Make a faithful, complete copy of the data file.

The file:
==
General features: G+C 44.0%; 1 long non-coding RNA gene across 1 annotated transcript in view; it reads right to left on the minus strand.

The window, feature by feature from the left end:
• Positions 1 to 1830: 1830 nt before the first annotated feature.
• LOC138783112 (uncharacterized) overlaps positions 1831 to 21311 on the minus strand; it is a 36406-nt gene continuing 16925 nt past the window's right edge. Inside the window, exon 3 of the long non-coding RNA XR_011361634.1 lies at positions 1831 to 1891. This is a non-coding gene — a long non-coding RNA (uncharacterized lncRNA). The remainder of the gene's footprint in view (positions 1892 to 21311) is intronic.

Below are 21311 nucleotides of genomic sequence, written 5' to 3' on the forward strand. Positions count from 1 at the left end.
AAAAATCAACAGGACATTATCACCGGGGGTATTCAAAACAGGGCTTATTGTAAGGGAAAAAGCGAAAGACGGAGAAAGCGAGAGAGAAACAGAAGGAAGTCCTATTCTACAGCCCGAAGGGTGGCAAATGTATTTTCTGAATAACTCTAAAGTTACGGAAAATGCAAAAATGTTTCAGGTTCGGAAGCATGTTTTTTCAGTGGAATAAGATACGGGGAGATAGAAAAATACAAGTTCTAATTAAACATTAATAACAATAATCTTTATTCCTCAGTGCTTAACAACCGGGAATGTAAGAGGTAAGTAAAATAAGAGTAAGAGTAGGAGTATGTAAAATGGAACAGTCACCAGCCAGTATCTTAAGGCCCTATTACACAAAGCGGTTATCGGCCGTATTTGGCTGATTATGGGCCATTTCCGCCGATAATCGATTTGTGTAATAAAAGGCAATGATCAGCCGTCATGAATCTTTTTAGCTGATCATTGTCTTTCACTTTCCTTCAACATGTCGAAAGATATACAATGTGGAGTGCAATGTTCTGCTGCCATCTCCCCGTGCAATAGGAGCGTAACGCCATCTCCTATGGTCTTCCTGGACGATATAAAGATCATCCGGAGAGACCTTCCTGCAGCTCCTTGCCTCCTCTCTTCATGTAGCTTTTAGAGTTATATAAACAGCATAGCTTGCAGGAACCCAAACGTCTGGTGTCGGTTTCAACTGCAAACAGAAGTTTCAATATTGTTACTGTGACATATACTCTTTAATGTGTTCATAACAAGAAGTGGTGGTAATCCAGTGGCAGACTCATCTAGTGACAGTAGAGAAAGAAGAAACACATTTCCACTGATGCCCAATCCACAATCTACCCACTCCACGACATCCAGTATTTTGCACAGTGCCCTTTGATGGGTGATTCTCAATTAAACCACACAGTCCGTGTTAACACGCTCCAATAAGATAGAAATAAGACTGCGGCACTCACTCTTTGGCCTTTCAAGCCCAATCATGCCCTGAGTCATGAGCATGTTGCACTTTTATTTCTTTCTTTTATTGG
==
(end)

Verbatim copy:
General features: G+C 44.0%; 1 long non-coding RNA gene across 1 annotated transcript in view; it reads right to left on the minus strand.

The window, feature by feature from the left end:
• Positions 1 to 1830: 1830 nt before the first annotated feature.
• LOC138783112 (uncharacterized) overlaps positions 1831 to 21311 on the minus strand; it is a 36406-nt gene continuing 16925 nt past the window's right edge. Inside the window, exon 3 of the long non-coding RNA XR_011361634.1 lies at positions 1831 to 1891. This is a non-coding gene — a long non-coding RNA (uncharacterized lncRNA). The remainder of the gene's footprint in view (positions 1892 to 21311) is intronic.

Below are 21311 nucleotides of genomic sequence, written 5' to 3' on the forward strand. Positions count from 1 at the left end.
AAAAATCAACAGGACATTATCACCGGGGGTATTCAAAACAGGGCTTATTGTAAGGGAAAAAGCGAAAGACGGAGAAAGCGAGAGAGAAACAGAAGGAAGTCCTATTCTACAGCCCGAAGGGTGGCAAATGTATTTTCTGAATAACTCTAAAGTTACGGAAAATGCAAAAATGTTTCAGGTTCGGAAGCATGTTTTTTCAGTGGAATAAGATACGGGGAGATAGAAAAATACAAGTTCTAATTAAACATTAATAACAATAATCTTTATTCCTCAGTGCTTAACAACCGGGAATGTAAGAGGTAAGTAAAATAAGAGTAAGAGTAGGAGTATGTAAAATGGAACAGTCACCAGCCAGTATCTTAAGGCCCTATTACACAAAGCGGTTATCGGCCGTATTTGGCTGATTATGGGCCATTTCCGCCGATAATCGATTTGTGTAATAAAAGGCAATGATCAGCCGTCATGAATCTTTTTAGCTGATCATTGTCTTTCACTTTCCTTCAACATGTCGAAAGATATACAATGTGGAGTGCAATGTTCTGCTGCCATCTCCCCGTGCAATAGGAGCGTAACGCCATCTCCTATGGTCTTCCTGGACGATATAAAGATCATCCGGAGAGACCTTCCTGCAGCTCCTTGCCTCCTCTCTTCATGTAGCTTTTAGAGTTATATAAACAGCATAGCTTGCAGGAACCCAAACGTCTGGTGTCGGTTTCAACTGCAAACAGAAGTTTCAATATTGTTACTGTGACATATACTCTTTAATGTGTTCATAACAAGAAGTGGTGGTAATCCAGTGGCAGACTCATCTAGTGACAGTAGAGAAAGAAGAAACACATTTCCACTGATGCCCAATCCACAATCTACCCACTCCACGACATCCAGTATTTTGCACAGTGCCCTTTGATGGGTGATTCTCAATTAAACCACACAGTCCGTGTTAACACGCTCCAATAAGATAGAAATAAGACTGCGGCACTCACTCTTTGGCCTTTCAAGCCCAATCATGCCCTGAGTCATGAGCATGTTGCACTTTTATTTCTTTCTTTTATTGG